Monday, September 27, 2010

We have Lodi, they have Lodi

We have E-ZPass, and the Italians have Telepass, plus unmanned booths where you can pay your highway toll with a credit card.

We have Lodi, N.J., and they have Lodi, Italy, north of Milan. They have really low rail fares, but pricey tolls on the autostrada, and filling the tank of the Alfa Romeo 159 turbo-diesel sedan I drove would cost more than $100.  

But they have full- and self-service, and if you pump your own fuel, you save money on each liter. And their tractor-trailer drivers are sweethearts, compared with ours.

Exxon is still called Esso there, and many Esso stations have On The Run convenience stores, as we do here. Each service area along a highway seems to have a service station run by a different oil company, as opposed to the uniformity on our toll roads.

I paid 1.24.9 euros to 1.30.9 euros per liter for diesel or 4.75 euros to  4.97 euros per gallon (3.8 liters equal 1 gallon). That's $6.08 to  $6.37 per gallon (at $1 equals 78 euro cents).

Yet, Italy seems to have an inordinate number of gas- and diesel-guzzling Porsche, BMW, Mercedes and Land Rover SUVs being driven at insane highway speeds and tailgating slower drivers, despite a speed limit of 130 kilometers an hour (78 mph).

We have mostly junk food at service areas and they have good and bad food at service areas, but their highway Autogrill restaurants charge high prices, especially for such regional products as ham, cheese, rice, chocolate and wine sold in adjacent stores.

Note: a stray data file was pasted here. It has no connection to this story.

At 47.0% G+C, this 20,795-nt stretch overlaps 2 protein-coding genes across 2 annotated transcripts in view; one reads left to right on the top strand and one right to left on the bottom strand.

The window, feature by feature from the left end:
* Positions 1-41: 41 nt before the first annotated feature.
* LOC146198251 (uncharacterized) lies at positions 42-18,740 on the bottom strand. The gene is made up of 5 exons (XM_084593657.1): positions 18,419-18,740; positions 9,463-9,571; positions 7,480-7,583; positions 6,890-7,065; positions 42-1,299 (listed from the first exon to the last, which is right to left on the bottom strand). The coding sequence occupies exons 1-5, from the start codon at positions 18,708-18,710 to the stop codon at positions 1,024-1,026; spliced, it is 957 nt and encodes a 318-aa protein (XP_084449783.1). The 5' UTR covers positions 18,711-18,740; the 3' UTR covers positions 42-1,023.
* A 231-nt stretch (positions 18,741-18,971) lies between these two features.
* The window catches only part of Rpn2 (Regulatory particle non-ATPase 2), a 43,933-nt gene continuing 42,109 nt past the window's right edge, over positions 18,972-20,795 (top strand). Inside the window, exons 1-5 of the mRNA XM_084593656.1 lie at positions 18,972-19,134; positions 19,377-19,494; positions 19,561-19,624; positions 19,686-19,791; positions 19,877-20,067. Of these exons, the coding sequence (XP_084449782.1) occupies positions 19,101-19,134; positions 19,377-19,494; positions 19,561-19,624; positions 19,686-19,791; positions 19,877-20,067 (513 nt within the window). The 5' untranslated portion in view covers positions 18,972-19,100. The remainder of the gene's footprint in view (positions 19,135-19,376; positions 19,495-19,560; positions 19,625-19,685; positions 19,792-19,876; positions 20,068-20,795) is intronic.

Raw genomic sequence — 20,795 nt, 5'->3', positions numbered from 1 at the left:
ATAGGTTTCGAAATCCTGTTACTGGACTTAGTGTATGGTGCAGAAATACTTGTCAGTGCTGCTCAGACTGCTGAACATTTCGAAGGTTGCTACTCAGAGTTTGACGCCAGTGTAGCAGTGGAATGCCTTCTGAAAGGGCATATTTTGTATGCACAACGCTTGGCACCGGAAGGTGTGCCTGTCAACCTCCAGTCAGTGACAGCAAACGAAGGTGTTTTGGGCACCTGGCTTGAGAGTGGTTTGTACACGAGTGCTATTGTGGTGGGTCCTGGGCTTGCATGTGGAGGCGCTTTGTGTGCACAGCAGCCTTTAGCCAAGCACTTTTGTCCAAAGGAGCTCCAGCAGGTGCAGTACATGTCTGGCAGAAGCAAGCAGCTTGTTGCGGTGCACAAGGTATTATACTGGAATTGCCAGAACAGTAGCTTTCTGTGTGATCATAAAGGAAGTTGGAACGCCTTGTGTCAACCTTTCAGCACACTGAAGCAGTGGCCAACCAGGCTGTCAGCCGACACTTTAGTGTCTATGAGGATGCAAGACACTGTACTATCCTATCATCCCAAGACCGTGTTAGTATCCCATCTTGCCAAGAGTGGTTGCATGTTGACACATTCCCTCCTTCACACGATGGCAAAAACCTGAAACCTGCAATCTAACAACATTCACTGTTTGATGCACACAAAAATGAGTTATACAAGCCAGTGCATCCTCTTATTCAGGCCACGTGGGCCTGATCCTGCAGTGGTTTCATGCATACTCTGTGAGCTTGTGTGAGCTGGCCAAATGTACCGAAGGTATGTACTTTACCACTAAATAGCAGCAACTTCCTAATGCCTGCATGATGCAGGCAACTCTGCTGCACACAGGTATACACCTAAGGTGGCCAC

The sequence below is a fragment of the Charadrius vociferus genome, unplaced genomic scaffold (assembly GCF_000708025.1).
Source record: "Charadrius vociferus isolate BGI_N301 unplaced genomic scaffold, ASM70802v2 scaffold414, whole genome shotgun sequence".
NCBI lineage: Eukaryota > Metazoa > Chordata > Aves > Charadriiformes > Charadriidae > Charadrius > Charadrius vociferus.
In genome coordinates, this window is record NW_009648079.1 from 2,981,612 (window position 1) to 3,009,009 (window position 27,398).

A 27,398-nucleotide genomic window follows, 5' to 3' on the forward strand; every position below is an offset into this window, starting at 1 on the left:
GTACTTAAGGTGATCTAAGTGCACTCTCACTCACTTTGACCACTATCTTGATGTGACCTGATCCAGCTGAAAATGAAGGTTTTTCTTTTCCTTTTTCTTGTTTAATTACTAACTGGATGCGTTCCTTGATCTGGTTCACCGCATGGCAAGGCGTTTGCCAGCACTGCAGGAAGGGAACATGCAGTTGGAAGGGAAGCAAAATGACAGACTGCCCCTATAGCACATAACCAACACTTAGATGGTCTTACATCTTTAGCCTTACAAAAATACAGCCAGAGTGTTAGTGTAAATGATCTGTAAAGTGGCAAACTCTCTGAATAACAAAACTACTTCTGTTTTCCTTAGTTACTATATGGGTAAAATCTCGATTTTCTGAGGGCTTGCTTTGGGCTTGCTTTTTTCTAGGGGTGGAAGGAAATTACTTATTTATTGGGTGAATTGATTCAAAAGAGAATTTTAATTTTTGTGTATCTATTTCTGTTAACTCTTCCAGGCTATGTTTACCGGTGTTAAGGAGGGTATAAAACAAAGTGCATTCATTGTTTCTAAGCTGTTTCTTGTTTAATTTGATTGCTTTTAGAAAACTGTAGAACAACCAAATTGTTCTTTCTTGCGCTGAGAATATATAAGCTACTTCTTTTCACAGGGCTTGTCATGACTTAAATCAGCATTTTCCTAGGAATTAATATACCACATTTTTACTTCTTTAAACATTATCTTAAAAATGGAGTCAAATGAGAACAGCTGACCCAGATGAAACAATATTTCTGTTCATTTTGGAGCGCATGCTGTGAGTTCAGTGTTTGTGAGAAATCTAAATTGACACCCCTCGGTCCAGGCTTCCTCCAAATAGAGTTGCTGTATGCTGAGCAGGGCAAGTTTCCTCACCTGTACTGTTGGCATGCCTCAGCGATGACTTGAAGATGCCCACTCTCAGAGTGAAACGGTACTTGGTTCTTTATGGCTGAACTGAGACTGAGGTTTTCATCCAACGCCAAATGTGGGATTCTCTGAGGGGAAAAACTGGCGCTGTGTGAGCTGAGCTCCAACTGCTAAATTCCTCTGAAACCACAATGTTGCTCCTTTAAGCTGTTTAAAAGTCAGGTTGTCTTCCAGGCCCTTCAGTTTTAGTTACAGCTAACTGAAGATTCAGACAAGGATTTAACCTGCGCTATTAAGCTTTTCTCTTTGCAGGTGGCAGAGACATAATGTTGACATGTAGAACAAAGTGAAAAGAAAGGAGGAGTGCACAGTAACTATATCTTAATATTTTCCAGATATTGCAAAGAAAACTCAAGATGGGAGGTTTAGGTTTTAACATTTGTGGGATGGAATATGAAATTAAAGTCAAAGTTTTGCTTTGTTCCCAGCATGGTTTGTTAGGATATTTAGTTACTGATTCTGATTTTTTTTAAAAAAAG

If you stop for an espresso (1 euro), you have to walk through the entire store to reach an exit. Usually, you pay the cashier first, then give the receipt to the espresso-machine jockey to get your coffee.

On Sept. 13, I stopped at an Autogrill on the A-1 autostrada to eat three cheese sandwiches I made from my hotel's free breakfast buffet, and stared incredulously at lighted signs above the grill that offered a meal consisting of two slices of pizza, french fries and a large soft drink for about $15.

A couple at the next table ordered a big lunch, including a small cup of fruit for $5.50, a Sorrento salad for $7 and a chicken entree for $15.25 (at $1 equals 78 euro cents). They left their receipt behind. 

The prices in the duty-free food store at Milan's Malpensa airport are even higher -- more than $10 for a pound of Ferrarini dried pasta from Bologna.

I bought an Italian leather bag for my wife at the airport, and got an immediate credit on my charge card for the tax I paid. Now that I am home, I wonder whether I could have gotten credit for all the tax I paid on restaurant meals.

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